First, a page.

Mengsha here. We recently moved from LA to Chicago, which meant saying goodbye to all of our favorite LA restaurants. As homage to some of our favorite watering holes – many of which we’ve written about before, but some which we’ve discovered since we last posted – we present you with this list in the hopes that people will go enjoy them in our stead.
These are the places that are cheap, quick, and delicious, and include some of the things we crave the most. For the most part, these restaurants do not take reservations.
Kang Kang Xiao Mei – We go to Kang Kang almost exclusively for the Sheng Jian Bao (pan-fried pork buns), which are *chef’s kiss* perfection. Although everything else that we’ve tried from Kang Kang has been good, the Sheng Jian Bao are a must-order. Don’t be intimidated by the food court feel or if you don’t see any white faces. You’ll forget all about feeling out of place when you bite into one of these beauties and burn your tongue on the scalding soup dripping out. We also recommend their home-made frozen dumplings for a quick meal at home. Place dumplings into boiling water, and each time the water starts boiling again, add a cup of cold water to the pot. After the third addition, the dumplings are ready to eat.
Golden Deli – This is the go-to place for pho. A Vietnamese friend of ours gave Golden Deli the following review: “It tastes like the food I ate growing up.” If you don’t have a Vietnamese family who will make pho for you, Golden Deli is where you should go. It gets busy though, so expect to wait 30 minutes or more.
Hanbat Sulangtang – One of our newest favorites, Hanbat serves only one dish: Korean bone broth soup. And boy do they do it well. It is simple and warm and comforting, and really is the food equivalent of a hug. The broth is served with beef cuts of your choice, rice, as much green onion as you could want, and their homemade kimchi, which is some of the best we’ve ever had. We recently tried to recreate this soup at home and we don’t quite have the hang of it yet, which just makes us miss this more.
Tsujita on Sawtelle – Tsujita is commonly recognized as one of the best ramen joints in LA, and you can read our review here. We recommend going by yourself, as you are much more likely to be seated quickly as a party of one. Otherwise, expect a wait.
Mediterranean Cafe – This is one of my favorite lunch spots in Pasadena, and makes for great take-out. My favorite thing on the menu is the rice (really? rice?) which is perfectly cooked, savory, and amazing when mixed with the accompanying garlic and hot sauces. There’s a line out the door during the weekday lunch rush, but it moves quickly.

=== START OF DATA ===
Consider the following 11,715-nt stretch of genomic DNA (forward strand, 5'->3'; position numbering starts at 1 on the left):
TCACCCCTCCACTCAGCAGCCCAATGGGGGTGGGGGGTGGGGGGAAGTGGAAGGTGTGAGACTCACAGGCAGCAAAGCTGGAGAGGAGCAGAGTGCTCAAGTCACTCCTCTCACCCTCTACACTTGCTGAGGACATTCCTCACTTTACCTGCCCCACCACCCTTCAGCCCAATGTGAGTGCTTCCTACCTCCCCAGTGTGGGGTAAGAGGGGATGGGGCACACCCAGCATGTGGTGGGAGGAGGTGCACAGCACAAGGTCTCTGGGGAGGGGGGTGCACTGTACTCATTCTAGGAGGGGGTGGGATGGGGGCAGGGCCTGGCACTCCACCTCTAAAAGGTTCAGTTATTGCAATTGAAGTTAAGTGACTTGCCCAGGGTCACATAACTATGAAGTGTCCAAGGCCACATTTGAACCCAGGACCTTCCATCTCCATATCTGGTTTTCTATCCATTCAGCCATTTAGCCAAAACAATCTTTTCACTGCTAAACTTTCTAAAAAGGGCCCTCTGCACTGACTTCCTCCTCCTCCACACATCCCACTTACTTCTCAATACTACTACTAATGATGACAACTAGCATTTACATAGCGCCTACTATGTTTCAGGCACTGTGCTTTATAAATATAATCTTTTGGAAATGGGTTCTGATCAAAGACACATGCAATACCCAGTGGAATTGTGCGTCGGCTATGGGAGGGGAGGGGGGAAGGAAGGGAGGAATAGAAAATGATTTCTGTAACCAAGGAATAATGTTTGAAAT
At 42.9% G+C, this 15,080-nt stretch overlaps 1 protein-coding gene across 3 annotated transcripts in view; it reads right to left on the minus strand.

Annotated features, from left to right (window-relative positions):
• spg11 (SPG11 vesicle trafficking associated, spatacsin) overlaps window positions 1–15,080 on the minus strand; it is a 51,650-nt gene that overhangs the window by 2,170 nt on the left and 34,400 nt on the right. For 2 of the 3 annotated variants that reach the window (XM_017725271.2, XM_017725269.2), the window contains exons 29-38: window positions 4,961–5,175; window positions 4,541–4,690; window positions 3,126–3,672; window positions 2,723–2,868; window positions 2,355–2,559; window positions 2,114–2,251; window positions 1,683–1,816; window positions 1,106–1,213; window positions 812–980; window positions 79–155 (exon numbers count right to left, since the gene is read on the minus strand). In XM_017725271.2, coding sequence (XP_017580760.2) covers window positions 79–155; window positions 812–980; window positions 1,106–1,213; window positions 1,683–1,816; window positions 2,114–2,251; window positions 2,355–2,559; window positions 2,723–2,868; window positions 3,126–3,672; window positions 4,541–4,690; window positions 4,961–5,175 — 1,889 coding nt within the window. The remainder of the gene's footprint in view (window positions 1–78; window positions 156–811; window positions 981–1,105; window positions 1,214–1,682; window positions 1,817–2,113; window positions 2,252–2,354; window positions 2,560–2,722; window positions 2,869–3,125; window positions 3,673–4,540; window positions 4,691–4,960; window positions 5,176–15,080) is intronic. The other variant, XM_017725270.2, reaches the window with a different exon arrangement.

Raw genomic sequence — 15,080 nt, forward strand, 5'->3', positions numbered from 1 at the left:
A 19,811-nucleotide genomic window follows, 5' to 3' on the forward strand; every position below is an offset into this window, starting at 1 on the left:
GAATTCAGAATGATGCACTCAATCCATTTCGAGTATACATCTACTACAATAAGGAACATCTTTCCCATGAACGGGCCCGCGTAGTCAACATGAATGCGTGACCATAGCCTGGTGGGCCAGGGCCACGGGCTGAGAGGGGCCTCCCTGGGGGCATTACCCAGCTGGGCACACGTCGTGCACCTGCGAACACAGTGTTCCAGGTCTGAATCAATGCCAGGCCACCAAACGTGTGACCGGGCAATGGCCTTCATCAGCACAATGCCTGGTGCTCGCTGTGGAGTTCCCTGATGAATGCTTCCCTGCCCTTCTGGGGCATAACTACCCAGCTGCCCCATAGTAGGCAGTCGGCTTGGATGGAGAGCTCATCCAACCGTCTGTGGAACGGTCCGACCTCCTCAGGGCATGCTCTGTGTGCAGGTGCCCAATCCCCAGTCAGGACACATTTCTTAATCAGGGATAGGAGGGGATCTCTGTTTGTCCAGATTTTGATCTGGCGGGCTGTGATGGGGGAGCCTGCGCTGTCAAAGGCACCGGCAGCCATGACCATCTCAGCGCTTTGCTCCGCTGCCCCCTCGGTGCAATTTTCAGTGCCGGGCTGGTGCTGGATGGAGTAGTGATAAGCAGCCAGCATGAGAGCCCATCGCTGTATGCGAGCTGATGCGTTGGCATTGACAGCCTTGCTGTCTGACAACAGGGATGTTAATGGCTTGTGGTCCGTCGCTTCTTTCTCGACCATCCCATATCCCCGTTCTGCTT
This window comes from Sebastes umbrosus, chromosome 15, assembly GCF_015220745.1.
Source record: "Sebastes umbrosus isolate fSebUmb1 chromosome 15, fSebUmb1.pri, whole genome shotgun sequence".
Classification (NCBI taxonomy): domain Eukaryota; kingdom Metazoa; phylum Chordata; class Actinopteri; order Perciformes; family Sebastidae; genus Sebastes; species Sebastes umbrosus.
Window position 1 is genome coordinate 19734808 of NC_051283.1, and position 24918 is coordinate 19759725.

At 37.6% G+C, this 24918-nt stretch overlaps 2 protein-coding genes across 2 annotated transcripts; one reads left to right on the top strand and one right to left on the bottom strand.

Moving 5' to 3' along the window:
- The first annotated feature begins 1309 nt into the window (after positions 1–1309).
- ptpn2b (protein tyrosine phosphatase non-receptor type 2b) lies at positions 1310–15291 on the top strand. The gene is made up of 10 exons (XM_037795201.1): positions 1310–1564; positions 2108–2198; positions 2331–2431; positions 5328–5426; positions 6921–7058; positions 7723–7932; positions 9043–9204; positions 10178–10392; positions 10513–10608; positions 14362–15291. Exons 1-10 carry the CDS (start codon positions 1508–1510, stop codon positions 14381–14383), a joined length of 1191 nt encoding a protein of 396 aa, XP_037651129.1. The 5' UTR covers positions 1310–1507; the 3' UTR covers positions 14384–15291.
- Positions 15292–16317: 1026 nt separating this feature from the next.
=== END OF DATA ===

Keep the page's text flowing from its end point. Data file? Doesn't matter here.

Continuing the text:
In N Out – This one is obvious, right? We’ve already talked about it here. Only get the fries if you’re very hungry or plan to douse them in animal-style sauce. Also, since we’re in the midst of the pandemic as I’m writing this, expect a long drive-through line.
Eatalian Cafe – We were introduced to this place by an Italian friend, and the pizza here is legit. It was a bit out of the way from where we lived in LA, but we never regretted making the drive. This place takes reservations, so don’t be afraid to bring all of your friends. Obviously you would want to order as many pizzas as possible so as to try some of each.
Chinchikuri – Sometimes comfort food comes in the form of a fat pancake stuffed with cabbage, egg, and pork belly cooked in front of you and topped with Japanese mayo – aka okonomiyaki. When that’s what you’re craving, take the metro down to Little Tokyo and have a seat at Chinchikuri. Don’t forget a side of takoyaki while you’re there!
Congregation Ale House – It’s a late night and you want roasted artichokes. Beer. Brownie a la mode. Easy parking. Need I go on?
Yama Seafood – We’ve already waxed poetic about Yama here, so I’ll just say here that it’s the best sushi for the best price that we’ve found in LA. There’s just the caveat that you have to eat it at home. If you go in the afternoon, expect to wait as Chef personally cuts the fish for every single person. After work on Valentine’s Day, I stood in line for 2 hours with every other person who had the same idea. No regrets.
Bring a Friend/Date
These are a little bit higher-end. You might be looking for a place with ambiance as well as great food. You might want drinks. Look no further.